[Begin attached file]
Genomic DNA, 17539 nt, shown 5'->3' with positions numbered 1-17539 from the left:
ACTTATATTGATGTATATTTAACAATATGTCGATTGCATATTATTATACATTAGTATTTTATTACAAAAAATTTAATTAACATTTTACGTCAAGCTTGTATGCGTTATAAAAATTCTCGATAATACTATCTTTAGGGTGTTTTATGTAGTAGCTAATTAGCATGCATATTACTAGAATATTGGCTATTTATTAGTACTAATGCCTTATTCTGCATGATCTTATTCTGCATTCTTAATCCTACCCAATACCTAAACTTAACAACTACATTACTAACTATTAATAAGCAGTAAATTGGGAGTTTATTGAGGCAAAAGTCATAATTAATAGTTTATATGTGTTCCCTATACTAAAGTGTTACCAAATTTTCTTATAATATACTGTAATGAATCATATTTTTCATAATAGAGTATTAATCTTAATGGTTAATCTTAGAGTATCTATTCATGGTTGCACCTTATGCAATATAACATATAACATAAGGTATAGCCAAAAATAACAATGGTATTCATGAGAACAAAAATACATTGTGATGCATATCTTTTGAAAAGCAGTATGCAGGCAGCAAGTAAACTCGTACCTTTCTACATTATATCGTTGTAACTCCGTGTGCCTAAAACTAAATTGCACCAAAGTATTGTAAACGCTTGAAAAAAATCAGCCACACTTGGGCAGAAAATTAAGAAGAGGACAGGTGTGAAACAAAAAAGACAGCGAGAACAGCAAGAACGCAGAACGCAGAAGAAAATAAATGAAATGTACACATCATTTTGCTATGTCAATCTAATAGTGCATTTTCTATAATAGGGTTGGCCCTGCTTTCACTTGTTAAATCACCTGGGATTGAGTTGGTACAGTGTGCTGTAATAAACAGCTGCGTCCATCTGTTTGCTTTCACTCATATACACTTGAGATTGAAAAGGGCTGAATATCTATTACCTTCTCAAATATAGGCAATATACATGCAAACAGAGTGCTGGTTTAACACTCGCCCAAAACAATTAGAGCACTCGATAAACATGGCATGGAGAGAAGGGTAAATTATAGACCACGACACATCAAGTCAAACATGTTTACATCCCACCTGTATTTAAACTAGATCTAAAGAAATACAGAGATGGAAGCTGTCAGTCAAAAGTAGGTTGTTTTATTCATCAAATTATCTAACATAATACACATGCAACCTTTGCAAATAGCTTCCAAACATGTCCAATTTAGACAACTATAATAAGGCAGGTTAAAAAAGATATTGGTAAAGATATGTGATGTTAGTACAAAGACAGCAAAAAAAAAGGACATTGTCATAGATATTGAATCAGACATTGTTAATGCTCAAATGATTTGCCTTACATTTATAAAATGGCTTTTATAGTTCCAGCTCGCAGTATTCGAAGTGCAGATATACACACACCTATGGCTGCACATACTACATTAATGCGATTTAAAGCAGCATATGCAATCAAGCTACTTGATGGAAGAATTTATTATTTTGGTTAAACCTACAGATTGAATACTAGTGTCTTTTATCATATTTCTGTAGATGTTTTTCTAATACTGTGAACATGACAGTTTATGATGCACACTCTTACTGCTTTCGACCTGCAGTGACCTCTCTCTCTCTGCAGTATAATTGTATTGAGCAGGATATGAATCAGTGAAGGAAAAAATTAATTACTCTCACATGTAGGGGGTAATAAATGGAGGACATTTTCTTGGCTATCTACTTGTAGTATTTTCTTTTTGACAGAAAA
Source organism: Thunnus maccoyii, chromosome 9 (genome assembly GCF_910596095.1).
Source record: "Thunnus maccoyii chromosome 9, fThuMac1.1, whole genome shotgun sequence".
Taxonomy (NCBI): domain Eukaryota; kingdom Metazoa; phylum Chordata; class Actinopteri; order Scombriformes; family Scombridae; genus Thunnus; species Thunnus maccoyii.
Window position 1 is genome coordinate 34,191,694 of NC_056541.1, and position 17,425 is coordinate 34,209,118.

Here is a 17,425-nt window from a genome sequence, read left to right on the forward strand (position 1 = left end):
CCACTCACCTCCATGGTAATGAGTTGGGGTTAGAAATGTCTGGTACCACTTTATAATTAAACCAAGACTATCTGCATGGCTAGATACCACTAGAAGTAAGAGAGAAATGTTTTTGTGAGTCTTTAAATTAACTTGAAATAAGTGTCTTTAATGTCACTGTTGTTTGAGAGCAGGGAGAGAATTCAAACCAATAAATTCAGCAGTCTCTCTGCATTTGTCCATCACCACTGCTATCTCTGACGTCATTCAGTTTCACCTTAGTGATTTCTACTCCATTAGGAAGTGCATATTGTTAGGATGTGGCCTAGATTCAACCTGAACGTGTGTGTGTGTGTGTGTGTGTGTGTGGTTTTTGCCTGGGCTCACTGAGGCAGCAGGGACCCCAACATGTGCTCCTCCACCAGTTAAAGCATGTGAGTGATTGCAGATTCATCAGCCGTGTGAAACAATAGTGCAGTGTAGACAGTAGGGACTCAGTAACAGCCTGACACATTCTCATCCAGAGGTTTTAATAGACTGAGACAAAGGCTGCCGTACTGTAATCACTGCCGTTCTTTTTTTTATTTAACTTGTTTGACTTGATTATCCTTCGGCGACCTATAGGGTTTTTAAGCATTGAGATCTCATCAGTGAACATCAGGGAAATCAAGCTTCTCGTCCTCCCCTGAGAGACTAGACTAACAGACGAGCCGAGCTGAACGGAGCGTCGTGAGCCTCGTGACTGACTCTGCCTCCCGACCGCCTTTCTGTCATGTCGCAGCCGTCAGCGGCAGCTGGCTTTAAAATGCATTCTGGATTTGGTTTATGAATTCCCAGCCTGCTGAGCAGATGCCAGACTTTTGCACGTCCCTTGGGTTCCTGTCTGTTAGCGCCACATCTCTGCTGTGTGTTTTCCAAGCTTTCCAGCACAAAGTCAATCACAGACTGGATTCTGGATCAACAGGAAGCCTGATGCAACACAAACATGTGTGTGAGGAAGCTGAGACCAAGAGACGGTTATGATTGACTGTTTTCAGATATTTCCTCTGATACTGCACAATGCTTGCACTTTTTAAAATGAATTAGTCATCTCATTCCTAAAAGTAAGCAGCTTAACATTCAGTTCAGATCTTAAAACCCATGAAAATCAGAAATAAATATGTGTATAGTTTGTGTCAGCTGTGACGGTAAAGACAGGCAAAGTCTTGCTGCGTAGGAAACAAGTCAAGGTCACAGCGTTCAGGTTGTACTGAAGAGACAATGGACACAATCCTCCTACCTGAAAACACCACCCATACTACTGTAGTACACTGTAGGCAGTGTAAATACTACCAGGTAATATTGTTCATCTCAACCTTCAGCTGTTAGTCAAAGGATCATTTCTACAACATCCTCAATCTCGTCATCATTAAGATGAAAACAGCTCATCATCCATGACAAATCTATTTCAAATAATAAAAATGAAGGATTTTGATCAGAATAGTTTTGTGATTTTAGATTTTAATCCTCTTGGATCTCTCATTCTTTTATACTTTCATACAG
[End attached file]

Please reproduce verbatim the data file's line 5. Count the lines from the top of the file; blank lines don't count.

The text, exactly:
Taxonomy (NCBI): domain Eukaryota; kingdom Metazoa; phylum Chordata; class Actinopteri; order Scombriformes; family Scombridae; genus Thunnus; species Thunnus maccoyii.